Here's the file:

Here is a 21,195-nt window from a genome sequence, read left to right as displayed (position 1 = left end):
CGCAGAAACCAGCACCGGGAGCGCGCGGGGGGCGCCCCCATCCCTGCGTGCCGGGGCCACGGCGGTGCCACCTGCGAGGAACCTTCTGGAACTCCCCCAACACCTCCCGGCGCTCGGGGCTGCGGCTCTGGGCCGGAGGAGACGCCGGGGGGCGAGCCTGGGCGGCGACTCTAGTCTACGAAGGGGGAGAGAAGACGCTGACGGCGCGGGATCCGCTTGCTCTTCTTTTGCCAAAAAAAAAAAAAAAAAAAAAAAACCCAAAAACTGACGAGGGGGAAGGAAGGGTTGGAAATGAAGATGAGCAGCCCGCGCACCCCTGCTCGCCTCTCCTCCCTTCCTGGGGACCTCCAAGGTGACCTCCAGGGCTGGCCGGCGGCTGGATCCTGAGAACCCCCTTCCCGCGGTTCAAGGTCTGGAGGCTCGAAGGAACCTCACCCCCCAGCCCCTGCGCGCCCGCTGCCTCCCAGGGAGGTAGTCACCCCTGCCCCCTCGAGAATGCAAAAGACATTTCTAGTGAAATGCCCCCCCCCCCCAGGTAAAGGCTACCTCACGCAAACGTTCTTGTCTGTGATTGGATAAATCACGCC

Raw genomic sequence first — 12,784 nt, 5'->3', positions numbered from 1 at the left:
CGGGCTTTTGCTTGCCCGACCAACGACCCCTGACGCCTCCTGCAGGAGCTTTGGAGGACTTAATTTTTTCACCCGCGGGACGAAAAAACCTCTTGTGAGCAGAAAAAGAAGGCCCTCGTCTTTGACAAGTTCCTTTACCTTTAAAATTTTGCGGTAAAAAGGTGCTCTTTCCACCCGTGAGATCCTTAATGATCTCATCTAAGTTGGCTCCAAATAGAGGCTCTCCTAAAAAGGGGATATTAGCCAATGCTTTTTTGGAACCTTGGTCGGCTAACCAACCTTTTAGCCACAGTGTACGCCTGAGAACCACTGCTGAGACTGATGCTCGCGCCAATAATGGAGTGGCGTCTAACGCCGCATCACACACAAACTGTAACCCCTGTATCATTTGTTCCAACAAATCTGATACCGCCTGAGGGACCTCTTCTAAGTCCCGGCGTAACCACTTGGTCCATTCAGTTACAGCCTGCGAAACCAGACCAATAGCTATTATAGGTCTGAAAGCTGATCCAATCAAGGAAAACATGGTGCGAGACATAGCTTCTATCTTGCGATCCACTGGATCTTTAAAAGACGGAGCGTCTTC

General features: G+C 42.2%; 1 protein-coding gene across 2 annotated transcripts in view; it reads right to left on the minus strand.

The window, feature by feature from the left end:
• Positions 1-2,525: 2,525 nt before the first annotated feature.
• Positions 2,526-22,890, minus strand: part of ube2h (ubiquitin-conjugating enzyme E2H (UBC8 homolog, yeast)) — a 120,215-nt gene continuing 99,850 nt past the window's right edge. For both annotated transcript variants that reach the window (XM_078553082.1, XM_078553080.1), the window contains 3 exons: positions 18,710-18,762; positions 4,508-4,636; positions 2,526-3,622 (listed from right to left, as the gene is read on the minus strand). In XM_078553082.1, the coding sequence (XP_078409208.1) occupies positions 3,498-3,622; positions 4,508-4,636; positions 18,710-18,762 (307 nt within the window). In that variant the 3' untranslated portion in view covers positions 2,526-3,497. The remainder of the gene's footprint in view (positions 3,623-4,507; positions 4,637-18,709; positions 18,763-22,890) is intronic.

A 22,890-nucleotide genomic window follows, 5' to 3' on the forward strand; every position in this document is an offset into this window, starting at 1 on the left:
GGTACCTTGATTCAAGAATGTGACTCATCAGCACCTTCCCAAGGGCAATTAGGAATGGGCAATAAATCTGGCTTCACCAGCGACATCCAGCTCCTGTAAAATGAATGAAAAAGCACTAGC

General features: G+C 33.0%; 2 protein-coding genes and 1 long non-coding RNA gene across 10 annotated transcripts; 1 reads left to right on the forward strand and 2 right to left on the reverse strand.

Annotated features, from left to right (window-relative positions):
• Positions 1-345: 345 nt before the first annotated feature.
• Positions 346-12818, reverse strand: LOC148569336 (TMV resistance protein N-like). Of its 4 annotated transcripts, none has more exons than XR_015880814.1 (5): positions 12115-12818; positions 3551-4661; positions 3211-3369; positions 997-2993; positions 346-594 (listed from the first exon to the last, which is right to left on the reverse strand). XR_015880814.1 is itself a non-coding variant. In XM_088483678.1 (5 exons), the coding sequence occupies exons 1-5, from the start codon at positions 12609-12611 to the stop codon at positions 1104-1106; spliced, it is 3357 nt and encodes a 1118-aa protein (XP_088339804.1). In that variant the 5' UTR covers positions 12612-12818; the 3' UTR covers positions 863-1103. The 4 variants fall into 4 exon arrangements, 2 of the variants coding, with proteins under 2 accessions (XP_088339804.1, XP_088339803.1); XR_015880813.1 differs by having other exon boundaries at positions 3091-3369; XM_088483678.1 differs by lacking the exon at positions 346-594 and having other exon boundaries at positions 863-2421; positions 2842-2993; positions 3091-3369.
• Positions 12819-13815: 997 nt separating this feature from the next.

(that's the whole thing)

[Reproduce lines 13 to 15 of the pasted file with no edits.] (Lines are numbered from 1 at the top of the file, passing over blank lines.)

• Positions 1-345: 345 nt before the first annotated feature.
• Positions 346-12818, reverse strand: LOC148569336 (TMV resistance protein N-like). Of its 4 annotated transcripts, none has more exons than XR_015880814.1 (5): positions 12115-12818; positions 3551-4661; positions 3211-3369; positions 997-2993; positions 346-594 (listed from the first exon to the last, which is right to left on the reverse strand). XR_015880814.1 is itself a non-coding variant. In XM_088483678.1 (5 exons), the coding sequence occupies exons 1-5, from the start codon at positions 12609-12611 to the stop codon at positions 1104-1106; spliced, it is 3357 nt and encodes a 1118-aa protein (XP_088339804.1). In that variant the 5' UTR covers positions 12612-12818; the 3' UTR covers positions 863-1103. The 4 variants fall into 4 exon arrangements, 2 of the variants coding, with proteins under 2 accessions (XP_088339804.1, XP_088339803.1); XR_015880813.1 differs by having other exon boundaries at positions 3091-3369; XM_088483678.1 differs by lacking the exon at positions 346-594 and having other exon boundaries at positions 863-2421; positions 2842-2993; positions 3091-3369.
• Positions 12819-13815: 997 nt separating this feature from the next.